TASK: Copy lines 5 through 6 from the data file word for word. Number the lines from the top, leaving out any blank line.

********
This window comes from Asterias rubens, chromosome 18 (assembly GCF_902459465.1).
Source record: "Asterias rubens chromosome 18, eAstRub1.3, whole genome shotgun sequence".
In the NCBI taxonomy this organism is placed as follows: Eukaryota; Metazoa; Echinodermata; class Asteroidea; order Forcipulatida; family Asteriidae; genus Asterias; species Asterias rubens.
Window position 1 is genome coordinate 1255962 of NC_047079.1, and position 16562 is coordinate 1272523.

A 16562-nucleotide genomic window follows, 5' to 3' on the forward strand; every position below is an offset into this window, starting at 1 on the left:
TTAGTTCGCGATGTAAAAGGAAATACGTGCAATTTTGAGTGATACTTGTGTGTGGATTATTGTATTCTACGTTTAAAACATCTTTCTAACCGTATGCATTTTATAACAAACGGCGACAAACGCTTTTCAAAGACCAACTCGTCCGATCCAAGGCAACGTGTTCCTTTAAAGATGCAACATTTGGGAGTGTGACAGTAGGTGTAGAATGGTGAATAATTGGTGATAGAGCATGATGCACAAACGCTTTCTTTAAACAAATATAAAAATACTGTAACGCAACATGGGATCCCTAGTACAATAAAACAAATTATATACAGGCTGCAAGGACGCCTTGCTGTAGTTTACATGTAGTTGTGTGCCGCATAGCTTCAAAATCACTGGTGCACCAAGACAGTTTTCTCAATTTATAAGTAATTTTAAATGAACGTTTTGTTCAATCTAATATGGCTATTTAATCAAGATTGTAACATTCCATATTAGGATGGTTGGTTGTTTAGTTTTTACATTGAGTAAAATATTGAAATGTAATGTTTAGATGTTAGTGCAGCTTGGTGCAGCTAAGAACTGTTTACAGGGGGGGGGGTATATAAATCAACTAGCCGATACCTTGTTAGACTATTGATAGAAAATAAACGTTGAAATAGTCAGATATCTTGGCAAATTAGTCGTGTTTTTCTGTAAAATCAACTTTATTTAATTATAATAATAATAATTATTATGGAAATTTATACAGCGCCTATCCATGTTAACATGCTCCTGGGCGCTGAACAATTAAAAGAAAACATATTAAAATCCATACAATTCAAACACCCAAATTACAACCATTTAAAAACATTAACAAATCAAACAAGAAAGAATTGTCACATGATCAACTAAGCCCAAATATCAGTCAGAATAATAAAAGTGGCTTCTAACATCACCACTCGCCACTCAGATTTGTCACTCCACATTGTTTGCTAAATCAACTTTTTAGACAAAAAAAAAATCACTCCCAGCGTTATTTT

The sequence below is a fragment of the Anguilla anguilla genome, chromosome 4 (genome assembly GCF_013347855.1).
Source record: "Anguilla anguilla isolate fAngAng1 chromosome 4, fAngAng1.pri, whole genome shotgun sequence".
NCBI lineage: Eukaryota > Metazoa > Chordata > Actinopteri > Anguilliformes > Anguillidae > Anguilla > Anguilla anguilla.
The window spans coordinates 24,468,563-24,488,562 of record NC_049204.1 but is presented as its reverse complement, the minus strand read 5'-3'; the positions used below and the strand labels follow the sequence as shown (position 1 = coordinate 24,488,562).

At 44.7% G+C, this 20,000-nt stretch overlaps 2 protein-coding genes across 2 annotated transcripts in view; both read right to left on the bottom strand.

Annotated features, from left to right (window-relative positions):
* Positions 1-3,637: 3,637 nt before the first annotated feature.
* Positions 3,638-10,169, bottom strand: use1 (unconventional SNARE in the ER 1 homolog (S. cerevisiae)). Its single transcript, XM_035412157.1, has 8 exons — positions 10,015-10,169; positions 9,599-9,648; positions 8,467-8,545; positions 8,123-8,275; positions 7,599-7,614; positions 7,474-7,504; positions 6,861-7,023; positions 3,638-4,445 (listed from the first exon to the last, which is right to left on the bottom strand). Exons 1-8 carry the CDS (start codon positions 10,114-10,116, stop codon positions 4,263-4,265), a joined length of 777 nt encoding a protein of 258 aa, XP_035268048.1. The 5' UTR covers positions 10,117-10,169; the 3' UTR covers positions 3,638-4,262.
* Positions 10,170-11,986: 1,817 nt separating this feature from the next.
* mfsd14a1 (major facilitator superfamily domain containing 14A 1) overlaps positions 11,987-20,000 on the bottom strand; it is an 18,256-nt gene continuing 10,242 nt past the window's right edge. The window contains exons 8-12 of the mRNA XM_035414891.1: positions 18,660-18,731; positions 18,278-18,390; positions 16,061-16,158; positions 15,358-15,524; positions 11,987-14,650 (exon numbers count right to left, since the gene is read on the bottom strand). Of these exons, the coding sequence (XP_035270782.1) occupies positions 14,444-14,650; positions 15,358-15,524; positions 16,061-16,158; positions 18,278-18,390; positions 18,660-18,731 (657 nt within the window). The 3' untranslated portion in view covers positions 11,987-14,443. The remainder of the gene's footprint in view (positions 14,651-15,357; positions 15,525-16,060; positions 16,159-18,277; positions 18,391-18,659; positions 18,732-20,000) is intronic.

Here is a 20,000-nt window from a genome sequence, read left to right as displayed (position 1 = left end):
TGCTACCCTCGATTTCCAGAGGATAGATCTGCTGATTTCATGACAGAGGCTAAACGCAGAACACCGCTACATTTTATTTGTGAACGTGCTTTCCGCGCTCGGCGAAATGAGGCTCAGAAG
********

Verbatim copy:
A 16562-nucleotide genomic window follows, 5' to 3' on the forward strand; every position below is an offset into this window, starting at 1 on the left:
TTAGTTCGCGATGTAAAAGGAAATACGTGCAATTTTGAGTGATACTTGTGTGTGGATTATTGTATTCTACGTTTAAAACATCTTTCTAACCGTATGCATTTTATAACAAACGGCGACAAACGCTTTTCAAAGACCAACTCGTCCGATCCAAGGCAACGTGTTCCTTTAAAGATGCAACATTTGGGAGTGTGACAGTAGGTGTAGAATGGTGAATAATTGGTGATAGAGCATGATGCACAAACGCTTTCTTTAAACAAATATAAAAATACTGTAACGCAACATGGGATCCCTAGTACAATAAAACAAATTATATACAGGCTGCAAGGACGCCTTGCTGTAGTTTACATGTAGTTGTGTGCCGCATAGCTTCAAAATCACTGGTGCACCAAGACAGTTTTCTCAATTTATAAGTAATTTTAAATGAACGTTTTGTTCAATCTAATATGGCTATTTAATCAAGATTGTAACATTCCATATTAGGATGGTTGGTTGTTTAGTTTTTACATTGAGTAAAATATTGAAATGTAATGTTTAGATGTTAGTGCAGCTTGGTGCAGCTAAGAACTGTTTACAGGGGGGGGGGTATATAAATCAACTAGCCGATACCTTGTTAGACTATTGATAGAAAATAAACGTTGAAATAGTCAGATATCTTGGCAAATTAGTCGTGTTTTTCTGTAAAATCAACTTTATTTAATTATAATAATAATAATTATTATGGAAATTTATACAGCGCCTATCCATGTTAACATGCTCCTGGGCGCTGAACAATTAAAAGAAAACATATTAAAATCCATACAATTCAAACACCCAAATTACAACCATTTAAAAACATTAACAAATCAAACAAGAAAGAATTGTCACATGATCAACTAAGCCCAAATATCAGTCAGAATAATAAAAGTGGCTTCTAACATCACCACTCGCCACTCAGATTTGTCACTCCACATTGTTTGCTAAATCAACTTTTTAGACAAAAAAAAAATCACTCCCAGCGTTATTTT